Last year, the state’s Department of Water Resources approved the formation of IRWMPs, (Integrated Regional Water Management Plans) to be created by non-regulatory collectives to “encourage regional strategies for management of water resources … investigate a broad spectrum of management strategies, identify the benefits of integrating water management strategies, and identify priorities for implementing projects and program.”
Since then, the Inyo-Mono region’s IRWMP has assembled its own “rainbow coalition,” with a multi-county collective mix of 40 public and private entities. One color it may want to consider: “Brown” as part of that rainbow’s spectrum.
California’s Brown Act says “meetings of public bodies must be open and public, actions may not be secret and actions taken in violation of open meeting laws may be voided.” IRWMP was set up to be “non-regulatory,” and is comprised of both private and public entities. Is it exempt? Good question.
On the surface, it seems that what we have is a state-authorized entity that has on its board elected officials (Inyo and Mono county Boards of Supervisors), which has access to Prop 84 Water Conservation Act dollars (by way of Caltrout – that’s taxpayer money) and intends to apply for state and/or federal planning grant funds.
Assistant County Counsel Stacey Simon said she’s researching the question, and has so far determined that agendizing the IRWMP agendas as part of the Mono Board of Supervisors meetings keeps the Board in the clear, and we agree on that point. Counselor Simon also indicated to Mono Supervisors that what she’s found so far leads her to think that the IRWMP isn’t covered under the Brown Act, though she stopped short of saying that was the case, since her examination of the issue isn’t yet complete.
I’m not necessarily disagreeing with Simon, and I’m not a lawyer, but I do have some familiarity with the Brown Act. The way I read it, IRWMP, being set forth by DWR, falls under the Brown Act provision covering “legislative bodies of each agency,” specifically as concerns “… any board, commission, committee, task force or other advisory body created by the agency, whether permanent or temporary.” Members who sit on the Water Resources Board, were either elected or appointed by elected officials, and have to conduct meetings under the Brown Act, thus my thought that it’s appropriate the DWR’s IRWMP spin-off should as well.
IRWMP arguably may not have been “created” by the agency in the strict sense, but then it also remains to be seen whether IRWMP remains completely “non-regulatory” in the strict sense.
Recent state bills, the new landscaping ordinance mandates for example, have the potential to put the state in the driver’s seat when it comes to groundwater monitoring. Indeed, Senate Bill SB 6 would, if passed, “establish a groundwater monitoring program pursuant to which specified entities [IRWMP in particular], may be designated by the Department of Water Resources as groundwater monitoring entities.”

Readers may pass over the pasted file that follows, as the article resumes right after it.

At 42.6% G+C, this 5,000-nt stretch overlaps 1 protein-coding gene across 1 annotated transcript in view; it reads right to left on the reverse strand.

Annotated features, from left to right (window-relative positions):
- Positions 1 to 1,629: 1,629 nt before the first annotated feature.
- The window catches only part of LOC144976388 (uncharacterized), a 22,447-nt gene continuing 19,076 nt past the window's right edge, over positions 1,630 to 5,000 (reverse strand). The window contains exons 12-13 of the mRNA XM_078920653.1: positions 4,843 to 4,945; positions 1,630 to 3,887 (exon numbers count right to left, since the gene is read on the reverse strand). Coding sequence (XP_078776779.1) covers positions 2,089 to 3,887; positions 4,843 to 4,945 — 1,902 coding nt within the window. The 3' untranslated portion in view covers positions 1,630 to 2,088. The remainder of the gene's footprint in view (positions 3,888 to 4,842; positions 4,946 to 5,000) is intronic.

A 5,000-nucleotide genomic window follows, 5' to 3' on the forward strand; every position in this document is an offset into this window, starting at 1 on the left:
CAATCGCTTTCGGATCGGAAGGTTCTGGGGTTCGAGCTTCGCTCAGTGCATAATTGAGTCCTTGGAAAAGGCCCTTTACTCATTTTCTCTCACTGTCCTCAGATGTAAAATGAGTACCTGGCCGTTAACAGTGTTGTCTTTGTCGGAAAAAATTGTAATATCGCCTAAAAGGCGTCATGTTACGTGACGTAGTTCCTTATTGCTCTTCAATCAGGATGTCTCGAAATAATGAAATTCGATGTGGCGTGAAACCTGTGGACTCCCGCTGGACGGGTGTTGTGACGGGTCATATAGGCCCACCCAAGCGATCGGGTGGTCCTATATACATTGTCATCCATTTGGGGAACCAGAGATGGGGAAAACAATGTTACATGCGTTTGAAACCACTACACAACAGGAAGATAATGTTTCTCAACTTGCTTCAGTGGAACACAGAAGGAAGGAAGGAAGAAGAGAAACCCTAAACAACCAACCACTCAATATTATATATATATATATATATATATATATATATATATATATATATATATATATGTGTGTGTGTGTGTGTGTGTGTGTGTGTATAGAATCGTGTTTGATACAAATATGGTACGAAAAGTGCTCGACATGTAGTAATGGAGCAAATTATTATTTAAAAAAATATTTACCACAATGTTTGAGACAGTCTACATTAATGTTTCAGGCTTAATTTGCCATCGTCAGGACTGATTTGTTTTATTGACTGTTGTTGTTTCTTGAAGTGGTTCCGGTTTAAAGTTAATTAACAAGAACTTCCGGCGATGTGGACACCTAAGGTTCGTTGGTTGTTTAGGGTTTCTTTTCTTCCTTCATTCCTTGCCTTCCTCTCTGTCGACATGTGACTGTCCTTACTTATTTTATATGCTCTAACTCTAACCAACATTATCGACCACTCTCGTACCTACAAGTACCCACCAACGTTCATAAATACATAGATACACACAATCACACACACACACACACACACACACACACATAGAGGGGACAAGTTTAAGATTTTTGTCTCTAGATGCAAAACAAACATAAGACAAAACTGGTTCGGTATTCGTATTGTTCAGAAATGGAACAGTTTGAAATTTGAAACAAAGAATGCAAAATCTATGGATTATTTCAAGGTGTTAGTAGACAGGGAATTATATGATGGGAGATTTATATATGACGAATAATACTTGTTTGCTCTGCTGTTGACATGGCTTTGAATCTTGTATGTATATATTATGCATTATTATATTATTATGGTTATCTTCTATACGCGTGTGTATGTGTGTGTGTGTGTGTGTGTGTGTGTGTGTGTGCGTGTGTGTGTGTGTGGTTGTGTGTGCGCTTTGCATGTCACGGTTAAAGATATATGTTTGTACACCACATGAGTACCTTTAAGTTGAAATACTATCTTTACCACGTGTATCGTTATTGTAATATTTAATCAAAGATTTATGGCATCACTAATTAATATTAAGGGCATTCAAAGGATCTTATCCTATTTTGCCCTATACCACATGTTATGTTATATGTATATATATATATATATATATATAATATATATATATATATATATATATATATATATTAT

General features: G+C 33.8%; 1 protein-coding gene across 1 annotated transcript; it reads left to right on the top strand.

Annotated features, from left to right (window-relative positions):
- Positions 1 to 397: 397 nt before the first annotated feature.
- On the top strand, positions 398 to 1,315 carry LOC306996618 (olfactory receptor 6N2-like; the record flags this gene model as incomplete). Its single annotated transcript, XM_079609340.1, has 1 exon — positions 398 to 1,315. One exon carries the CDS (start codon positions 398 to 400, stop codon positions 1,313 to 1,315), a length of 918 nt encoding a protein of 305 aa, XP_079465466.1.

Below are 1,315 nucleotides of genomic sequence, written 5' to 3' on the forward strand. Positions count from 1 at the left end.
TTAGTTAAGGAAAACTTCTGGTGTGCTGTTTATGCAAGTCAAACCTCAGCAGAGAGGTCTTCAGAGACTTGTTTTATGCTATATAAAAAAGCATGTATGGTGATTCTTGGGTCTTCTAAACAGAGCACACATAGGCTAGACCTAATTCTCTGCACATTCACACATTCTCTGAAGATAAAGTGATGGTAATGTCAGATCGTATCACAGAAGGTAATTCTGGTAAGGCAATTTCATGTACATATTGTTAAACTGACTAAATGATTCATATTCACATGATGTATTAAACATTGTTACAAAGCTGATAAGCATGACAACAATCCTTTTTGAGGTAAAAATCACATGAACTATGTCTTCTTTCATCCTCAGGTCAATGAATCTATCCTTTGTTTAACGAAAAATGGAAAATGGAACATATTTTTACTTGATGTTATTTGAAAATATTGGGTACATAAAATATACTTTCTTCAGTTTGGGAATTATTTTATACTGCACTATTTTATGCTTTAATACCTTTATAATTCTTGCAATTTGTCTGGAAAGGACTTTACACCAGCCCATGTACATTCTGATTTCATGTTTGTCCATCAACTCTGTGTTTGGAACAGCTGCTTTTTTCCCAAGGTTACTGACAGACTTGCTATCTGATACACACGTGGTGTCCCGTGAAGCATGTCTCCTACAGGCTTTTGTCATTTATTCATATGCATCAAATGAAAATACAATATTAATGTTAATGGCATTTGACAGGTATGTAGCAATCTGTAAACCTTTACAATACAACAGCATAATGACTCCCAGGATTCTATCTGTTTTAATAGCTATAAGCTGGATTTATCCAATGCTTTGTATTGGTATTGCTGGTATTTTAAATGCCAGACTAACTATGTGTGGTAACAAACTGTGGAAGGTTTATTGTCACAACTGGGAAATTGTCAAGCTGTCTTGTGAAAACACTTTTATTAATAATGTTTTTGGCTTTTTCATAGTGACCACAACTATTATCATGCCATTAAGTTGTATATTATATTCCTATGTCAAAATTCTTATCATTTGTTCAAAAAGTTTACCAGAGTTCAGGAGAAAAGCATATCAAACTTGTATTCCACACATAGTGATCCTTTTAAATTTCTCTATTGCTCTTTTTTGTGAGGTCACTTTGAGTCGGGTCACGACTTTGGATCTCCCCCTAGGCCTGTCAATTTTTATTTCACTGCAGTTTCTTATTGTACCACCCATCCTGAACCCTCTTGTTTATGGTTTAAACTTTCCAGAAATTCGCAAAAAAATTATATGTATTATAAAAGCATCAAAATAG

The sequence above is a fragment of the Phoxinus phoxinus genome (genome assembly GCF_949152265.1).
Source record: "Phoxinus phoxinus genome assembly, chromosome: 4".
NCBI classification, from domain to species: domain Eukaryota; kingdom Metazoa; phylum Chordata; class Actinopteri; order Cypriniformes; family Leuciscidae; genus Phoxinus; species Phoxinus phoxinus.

And in terms of authority, the State Water Resources Board has given IRWMPs more authority on water issues than even the counties. IRWMPs — largely non-elected groups that don’t answer to voters — outrank county governments. (In fairness, Mono County does, at least for now, retain veto power that it can use to essentially kill or send back any policy items, even if approved by the rest of the 39 members.)
The logic that if you don’t talk about anything that falls under the Brown Act, you’re exempt frankly doesn’t fly. And conference calls don’t let you off the hook, either. If you have a public meeting, it doesn’t matter whether or where conference calls are being held. Financial opportunities aside, any decisions on policy items affecting water rights holders, should be public. Taxpayer dollars are on the line and elected officials are by extension involved in the process, whether overtly or behind-the-scenes.
Santa Barbara County’s IRWMP Memorandum of Understanding states that its own IRWMP Steering Committee shall “carry out all of its proceedings in accordance with the Brown Act.”
I do agree with Interim District 4 Supervisor Bob Peters’ take that it’s “better to be in the tent than not.” If Mono County can be helpful as an IRWMP member, it should certainly do so; but if it’s to be trumped on any level, it should at least stay current with IRWMP agendas and if need be wield its veto power to thwart any perceived political end runs.
Mono County should stand its ground and at least weigh in with letters of support, abstain or opposition at the Board level on any IRWMP action items to protect Mono County and maintain autonomy.
As I said, I’m not a lawyer. I could be completely wrong. But if IRWMP isn’t covered under the Brown Act, there should at least be a full, reasonably detailed explanation given to the public.
Water is not only a precious resource, but rights to it are equally as precious and valuable … ask anyone who’s got land sitting on top of some. Opportunities for rights holders to benefit from IRWMP’s efforts exhibit great potential. So does exploitation of their rights for use in a socialized redistribution system they may have little or no say in.
Public process may be an extra step that further complicates IRWMP’s methodology, but where water is concerned, county governments, the public and right holders especially should accept no substitute.